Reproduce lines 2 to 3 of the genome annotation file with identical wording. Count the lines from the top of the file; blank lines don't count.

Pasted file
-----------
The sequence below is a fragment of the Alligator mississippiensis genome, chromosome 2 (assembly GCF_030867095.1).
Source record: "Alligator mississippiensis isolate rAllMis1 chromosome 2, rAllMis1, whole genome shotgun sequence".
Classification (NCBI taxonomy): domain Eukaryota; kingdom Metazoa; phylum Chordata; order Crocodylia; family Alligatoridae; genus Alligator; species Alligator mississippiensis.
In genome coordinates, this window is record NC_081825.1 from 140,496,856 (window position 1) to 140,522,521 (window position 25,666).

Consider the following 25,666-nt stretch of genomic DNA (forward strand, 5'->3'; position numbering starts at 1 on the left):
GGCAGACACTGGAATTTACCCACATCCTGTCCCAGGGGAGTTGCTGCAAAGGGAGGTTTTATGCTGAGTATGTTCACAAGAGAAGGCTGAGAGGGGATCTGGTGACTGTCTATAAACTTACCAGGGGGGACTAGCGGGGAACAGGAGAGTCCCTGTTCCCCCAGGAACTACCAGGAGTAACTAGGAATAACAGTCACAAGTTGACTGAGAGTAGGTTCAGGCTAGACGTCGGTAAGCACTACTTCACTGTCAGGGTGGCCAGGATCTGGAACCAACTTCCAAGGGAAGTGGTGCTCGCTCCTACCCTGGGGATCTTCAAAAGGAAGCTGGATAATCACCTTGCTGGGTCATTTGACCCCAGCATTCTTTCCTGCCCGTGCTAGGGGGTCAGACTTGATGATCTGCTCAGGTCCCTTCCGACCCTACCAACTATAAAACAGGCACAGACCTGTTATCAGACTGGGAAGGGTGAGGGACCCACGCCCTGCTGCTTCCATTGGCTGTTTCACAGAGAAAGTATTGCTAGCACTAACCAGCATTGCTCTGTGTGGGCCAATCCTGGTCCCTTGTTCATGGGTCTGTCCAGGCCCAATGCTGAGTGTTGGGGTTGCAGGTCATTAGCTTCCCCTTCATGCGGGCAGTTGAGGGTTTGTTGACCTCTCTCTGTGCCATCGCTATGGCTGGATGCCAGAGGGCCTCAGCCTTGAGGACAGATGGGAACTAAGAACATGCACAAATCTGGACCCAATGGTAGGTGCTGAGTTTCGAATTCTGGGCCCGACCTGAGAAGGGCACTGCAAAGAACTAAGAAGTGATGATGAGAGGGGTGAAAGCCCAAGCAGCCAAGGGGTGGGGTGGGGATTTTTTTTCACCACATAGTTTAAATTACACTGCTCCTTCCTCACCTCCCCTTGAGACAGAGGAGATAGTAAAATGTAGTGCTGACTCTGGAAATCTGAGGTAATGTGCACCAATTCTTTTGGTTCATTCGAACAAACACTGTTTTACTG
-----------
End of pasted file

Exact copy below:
Source record: "Alligator mississippiensis isolate rAllMis1 chromosome 2, rAllMis1, whole genome shotgun sequence".
Classification (NCBI taxonomy): domain Eukaryota; kingdom Metazoa; phylum Chordata; order Crocodylia; family Alligatoridae; genus Alligator; species Alligator mississippiensis.